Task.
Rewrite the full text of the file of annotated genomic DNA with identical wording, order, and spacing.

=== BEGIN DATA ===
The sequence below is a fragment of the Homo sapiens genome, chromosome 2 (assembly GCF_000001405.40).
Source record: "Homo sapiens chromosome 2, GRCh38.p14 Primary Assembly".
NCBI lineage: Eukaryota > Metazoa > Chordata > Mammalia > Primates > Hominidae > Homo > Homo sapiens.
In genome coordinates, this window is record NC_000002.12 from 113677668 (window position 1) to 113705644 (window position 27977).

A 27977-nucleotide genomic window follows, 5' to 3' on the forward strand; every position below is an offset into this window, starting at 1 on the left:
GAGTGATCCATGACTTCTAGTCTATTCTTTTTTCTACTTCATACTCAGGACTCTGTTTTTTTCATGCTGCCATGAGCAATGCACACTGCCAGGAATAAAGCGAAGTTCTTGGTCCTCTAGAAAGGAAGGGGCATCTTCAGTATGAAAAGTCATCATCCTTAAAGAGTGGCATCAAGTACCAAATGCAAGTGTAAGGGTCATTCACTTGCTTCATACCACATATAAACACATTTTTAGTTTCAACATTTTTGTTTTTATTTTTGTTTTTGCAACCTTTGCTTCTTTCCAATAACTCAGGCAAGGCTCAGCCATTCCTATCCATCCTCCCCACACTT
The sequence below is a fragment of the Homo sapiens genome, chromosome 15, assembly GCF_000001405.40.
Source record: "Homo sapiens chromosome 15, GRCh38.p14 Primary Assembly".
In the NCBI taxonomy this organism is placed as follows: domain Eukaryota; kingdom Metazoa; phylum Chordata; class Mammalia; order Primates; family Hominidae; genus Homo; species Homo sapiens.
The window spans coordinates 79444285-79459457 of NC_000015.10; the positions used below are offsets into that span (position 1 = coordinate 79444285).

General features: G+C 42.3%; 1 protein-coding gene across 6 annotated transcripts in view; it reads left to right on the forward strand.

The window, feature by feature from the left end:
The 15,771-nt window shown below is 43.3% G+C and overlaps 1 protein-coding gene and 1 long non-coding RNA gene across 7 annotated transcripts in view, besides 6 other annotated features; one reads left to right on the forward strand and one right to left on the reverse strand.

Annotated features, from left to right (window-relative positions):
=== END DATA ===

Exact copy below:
The sequence below is a fragment of the Homo sapiens genome, chromosome 2 (assembly GCF_000001405.40).
Source record: "Homo sapiens chromosome 2, GRCh38.p14 Primary Assembly".
NCBI lineage: Eukaryota > Metazoa > Chordata > Mammalia > Primates > Hominidae > Homo > Homo sapiens.
In genome coordinates, this window is record NC_000002.12 from 113677668 (window position 1) to 113705644 (window position 27977).

A 27977-nucleotide genomic window follows, 5' to 3' on the forward strand; every position below is an offset into this window, starting at 1 on the left:
GAGTGATCCATGACTTCTAGTCTATTCTTTTTTCTACTTCATACTCAGGACTCTGTTTTTTTCATGCTGCCATGAGCAATGCACACTGCCAGGAATAAAGCGAAGTTCTTGGTCCTCTAGAAAGGAAGGGGCATCTTCAGTATGAAAAGTCATCATCCTTAAAGAGTGGCATCAAGTACCAAATGCAAGTGTAAGGGTCATTCACTTGCTTCATACCACATATAAACACATTTTTAGTTTCAACATTTTTGTTTTTATTTTTGTTTTTGCAACCTTTGCTTCTTTCCAATAACTCAGGCAAGGCTCAGCCATTCCTATCCATCCTCCCCACACTT
The sequence below is a fragment of the Homo sapiens genome, chromosome 15, assembly GCF_000001405.40.
Source record: "Homo sapiens chromosome 15, GRCh38.p14 Primary Assembly".
In the NCBI taxonomy this organism is placed as follows: domain Eukaryota; kingdom Metazoa; phylum Chordata; class Mammalia; order Primates; family Hominidae; genus Homo; species Homo sapiens.
The window spans coordinates 79444285-79459457 of NC_000015.10; the positions used below are offsets into that span (position 1 = coordinate 79444285).

General features: G+C 42.3%; 1 protein-coding gene across 6 annotated transcripts in view; it reads left to right on the forward strand.

The window, feature by feature from the left end:
The 15,771-nt window shown below is 43.3% G+C and overlaps 1 protein-coding gene and 1 long non-coding RNA gene across 7 annotated transcripts in view, besides 6 other annotated features; one reads left to right on the forward strand and one right to left on the reverse strand.

Annotated features, from left to right (window-relative positions):